Clean Energy Fuels Corp. is reporting an increased demand for renewable natural gas (RNG) from the refuse sector, particularly in California, where refuse trucks are fueled by the very solid waste they haul.
In recent deals, the City of Fresno signed a two-year agreement with Clean Energy for renewable liquefied natural gas to power approximately 140 refuse trucks with Clean Energy’s Redeem RNG for an anticipated annual total of 1.6 million LNG gallons, the equivalent of just over one million gasoline gallon equivalents (GGEs).
Redeem is derived from capturing biogenic methane that is naturally sourced by the decomposition of dairy and landfill waste. Redeem enables at least a 70% reduction in carbon emissions when displacing diesel or gasoline, says Clean Energy, citing California Air Resources Board estimates.
The City of Long Beach has entered into a new two-year contract to fuel 77 vehicles with an expected 225,000 GGEs of Redeem, including its 35 LNG refuse trucks.
NASA Services in Montebello has opted to power its growing compressed natural gas (CNG) refuse fleet of 50 vehicles with an approximately 400,000 GGEs of Redeem, while neighboring Arrow Services in La Puente will fuel 30 trucks with an anticipated 250,000 GGEs.
Burrtec in Riverside County has inked a deal to fuel its transfer truck fleet with an anticipated 350,000 GGEs of Redeem from a public-access station that Clean Energy operates in Riverside.
The City of Spokane, Wash., has renewed a second option for operations and maintenance, along with an expected 250,000 GGEs of Redeem annually to power 40 waste trucks.
Groot Recycling and Waste, a Waste Connections company in the greater Chicago area, has signed an agreement for approximately 890,000 GGEs of CNG to power 86 trucks.
Clean Energy continues to support Waste Pro USA’s $100 million commitment to transition its refuse fleet from diesel fuel to CNG with the growth of its Pompano Beach, Fla., fueling station. The station expansion will allow Waste Pro to increase its natural gas usage by an anticipated 220,000 GGEs of CNG to accommodate an additional 22 waste vehicles. Clean Energy operates and maintains several of Waste Pro’s CNG stations throughout Florida and the Southeast.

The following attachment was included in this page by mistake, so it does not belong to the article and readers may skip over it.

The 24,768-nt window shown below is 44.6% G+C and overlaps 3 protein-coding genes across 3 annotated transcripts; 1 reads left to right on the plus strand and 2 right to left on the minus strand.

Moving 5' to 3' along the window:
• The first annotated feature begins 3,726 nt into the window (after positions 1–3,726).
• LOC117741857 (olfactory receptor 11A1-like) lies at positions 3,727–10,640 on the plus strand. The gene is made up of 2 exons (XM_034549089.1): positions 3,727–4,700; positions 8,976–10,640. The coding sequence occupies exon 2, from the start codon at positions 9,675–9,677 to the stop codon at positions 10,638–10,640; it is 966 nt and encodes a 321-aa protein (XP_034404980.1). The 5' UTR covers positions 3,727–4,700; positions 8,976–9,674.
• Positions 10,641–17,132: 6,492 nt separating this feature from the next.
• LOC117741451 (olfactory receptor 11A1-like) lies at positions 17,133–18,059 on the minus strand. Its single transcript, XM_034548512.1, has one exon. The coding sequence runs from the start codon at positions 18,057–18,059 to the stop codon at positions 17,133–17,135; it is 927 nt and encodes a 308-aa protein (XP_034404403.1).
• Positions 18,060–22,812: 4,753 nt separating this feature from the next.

“We’re excited to once again expand our CNG footprint throughout south Florida and continue to be a leader in sustainability,” says Russell Mackie, regional vice president of Waste Pro USA. “We’re invested in the communities we serve, and this will help to substantially reduce emissions.”
In Fort Pierce, Fla., Waste Pro has extended its repair and maintenance contract for two years, renewing its fuel commitment for an estimated 575,000 GGEs of CNG.
Long-time Clean Energy partner DeKalb County in Stone Mountain, Ga., has expanded its CNG consumption by an expected 350,000 GGE increase in 2019 to power more than 45 new refuse trucks. With its total number of natural gas vehicles now over 200, the DeKalb County Fleet Management Department was ranked No. 1 by “The 100 Best Fleets in the Americas” out of 38,000 public fleets in North America. Clean Energy operates and maintains public-access stations for the county and has provided fueling services for over eight years.
Growth in transit
Further, serving urban regions outside of metro Vancouver, British Columbia, with a fleet of over 1,000 transit vehicles, BC Transit will be introducing 60 CNG buses at its new Abbotsford transit yard when it is completed in early 2020. This will increase the agency’s annual volume by an anticipated 500,000 GGEs. The municipal fleet operates in 130 communities and serves 51 million riders each year. Clean Energy built and now maintains BC Transit’s three existing CNG stations.
The Port of Seattle has entered into a new Clean Energy contract that includes an estimated 400,000 GGEs of CNG annually to fuel 45 airport shuttle buses, along with repair and maintenance services.
Lastly, Sun Metro in El Paso, Texas, is expected to add 40 CNG buses in 2019 as it continues to grow its Brio Bus Rapid Transit System. These buses will be launched on the Alameda and Dyer corridors.
“From waste to transit, fleets are making significant investments in RNG because it offers price stability, lowers maintenance costs and can reduce carbon emissions 70 percent or more,” says Chad Lindholm, vice president of Clean Energy. “With more cities banning diesel and switching to clean alternatives, natural gas is a readily available solution that can be adopted immediately at a considerable savings.”